Kenya: From school meals recipient to presidential fellow

África/Kenya/17 Julio 2016/Fuente:Wfp /Autor:Salma Bahramy

Resumen: Cada año, cerca de 50.000 personas que aplican a la Beca Mandela Washington – el programa insignia de la Iniciativa de jóvenes líderes africanos del presidente estadounidense, Barack Obama, la cuál permite a los jóvenes a través de cursos académicos, la formación de liderazgo y trabajo en red. Los solicitantes fueron un total de 1.000 destacados líderes jóvenes de África subsahariana son seleccionados para recibir capacitación para el desarrollo profesional en varias universidades en los EE.UU.

Salma Bahramy — Each year, nearly 50,000 people apply to the Mandela Washington Fellowship – the flagship program of U.S. President Barack Obama’s Young African Leaders Initiative that empowers young people through academic coursework, leadership training, and networking. Out of the applicants, 1,000 outstanding young leaders from Sub-Saharan Africa are selected to receive professional development training at various universities across the U.S.

One such young person is 28-year-old Peter Mumo. This month, Peter will leave Nairobi, Kenya, for Des Moines, Iowa, to take part in a six-week business and entrepreneurship training hosted by Drake University. Following the academic component of the fellowship, Peter and the rest of the fellows will visit Washington for a three-day summit featuring a town hall with President Obama. Peter will have the opportunity to learn from and engage with U.S. leaders from the public, private, and non-profit sectors.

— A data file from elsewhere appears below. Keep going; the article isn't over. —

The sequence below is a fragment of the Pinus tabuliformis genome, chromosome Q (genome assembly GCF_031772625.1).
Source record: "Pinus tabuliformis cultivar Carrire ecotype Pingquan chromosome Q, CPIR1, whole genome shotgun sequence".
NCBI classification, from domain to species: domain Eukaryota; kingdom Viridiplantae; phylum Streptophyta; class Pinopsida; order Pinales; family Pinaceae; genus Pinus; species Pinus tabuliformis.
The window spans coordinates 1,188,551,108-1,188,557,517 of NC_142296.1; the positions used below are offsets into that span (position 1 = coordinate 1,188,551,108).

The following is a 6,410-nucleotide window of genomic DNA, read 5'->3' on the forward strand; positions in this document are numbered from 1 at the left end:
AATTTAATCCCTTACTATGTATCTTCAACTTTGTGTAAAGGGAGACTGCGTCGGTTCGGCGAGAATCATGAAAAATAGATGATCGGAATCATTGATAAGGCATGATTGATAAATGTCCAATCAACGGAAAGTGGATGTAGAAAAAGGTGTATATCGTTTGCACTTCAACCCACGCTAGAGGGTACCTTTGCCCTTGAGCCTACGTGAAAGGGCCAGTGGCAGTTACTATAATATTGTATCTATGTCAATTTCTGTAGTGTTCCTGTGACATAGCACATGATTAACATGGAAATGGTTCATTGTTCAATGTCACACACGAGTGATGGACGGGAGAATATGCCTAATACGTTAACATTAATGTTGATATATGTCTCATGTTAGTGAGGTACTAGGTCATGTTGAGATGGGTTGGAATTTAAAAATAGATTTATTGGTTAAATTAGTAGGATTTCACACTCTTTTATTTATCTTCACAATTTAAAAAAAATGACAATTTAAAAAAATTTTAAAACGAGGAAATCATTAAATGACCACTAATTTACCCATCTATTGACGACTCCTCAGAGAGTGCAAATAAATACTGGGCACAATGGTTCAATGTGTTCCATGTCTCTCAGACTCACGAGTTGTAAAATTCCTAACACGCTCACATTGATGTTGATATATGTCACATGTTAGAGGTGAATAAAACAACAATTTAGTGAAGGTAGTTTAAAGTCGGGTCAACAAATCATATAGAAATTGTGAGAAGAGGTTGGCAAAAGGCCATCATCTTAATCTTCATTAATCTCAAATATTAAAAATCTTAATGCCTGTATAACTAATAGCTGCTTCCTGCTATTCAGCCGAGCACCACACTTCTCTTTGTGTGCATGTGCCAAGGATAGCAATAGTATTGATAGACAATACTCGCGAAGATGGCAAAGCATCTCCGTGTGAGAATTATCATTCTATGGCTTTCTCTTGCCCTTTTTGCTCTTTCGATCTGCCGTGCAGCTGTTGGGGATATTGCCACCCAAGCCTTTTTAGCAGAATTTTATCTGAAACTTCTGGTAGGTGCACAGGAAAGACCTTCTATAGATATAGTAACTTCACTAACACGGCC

But Peter’s life didn’t start out so promising. He grew up in Makueni County, an impoverished area in eastern Kenya, where drought and subsequent hunger plagued him and his family. Erratic rainfall resulting in crop failures created a dire situation for Peter’s family. They lacked food, clothing, adequate shelter, and access to clean water, among other things.

«Going to school on an empty stomach was the norm for me. I would get sick often. Playing with other kids wasn’t enjoyable for me because I was always emaciated. My siblings and friends were not spared either,» says Peter.

Years of hunger affected Peter’s immune system and his ability to learn in class. Normal childhood illnesses would routinely land Peter in hospitals. Concentrating on school lessons proved virtually impossible on an empty stomach.

But one year, when Peter was nine, things took a turn for the better when WFP introduced its school meals program. Peter and his classmates began receiving breakfast meals and snacks to take home. Peter’s health began to improve and knowing he’d have a meal waiting for him at school allowed him to focus on his studies. Over the years, Peter shot to the top of his class and eventually earned an engineering degree from Moi University in Eldoret, Kenya.

After graduation, Peter began working in the agricultural industry in Nairobi where he learned of the challenges faced by many of the country’s farmers. While agriculture is the most important economic activity in Kenya, only about 20% of the land is suitable for farming. Improving resilience to climate change and using technology to improve farming systems would help make Kenya’s agricultural sector more viable.

Peter decided to join those fixing the gaps in Kenya’s agricultural sector. He spearheaded programs that improved water harvesting and storage systems so farmers could have water reserves when rainfall was low. He developed an information support service to help connect farmers across Kenya to optimize productivity. Peter is currently developing a web-based application that will improve access to these services.

«When I was in need someone stepped up and made a significant difference not just for me, but for my entire community. I never dreamed that I’d be in a position to help others one day,» says Peter.

The Mandela Fellows are selected for their accomplishments in promoting innovation and positive change in their organizations, institutions, communities, and countries. For Peter Mumo, this is just the beginning.

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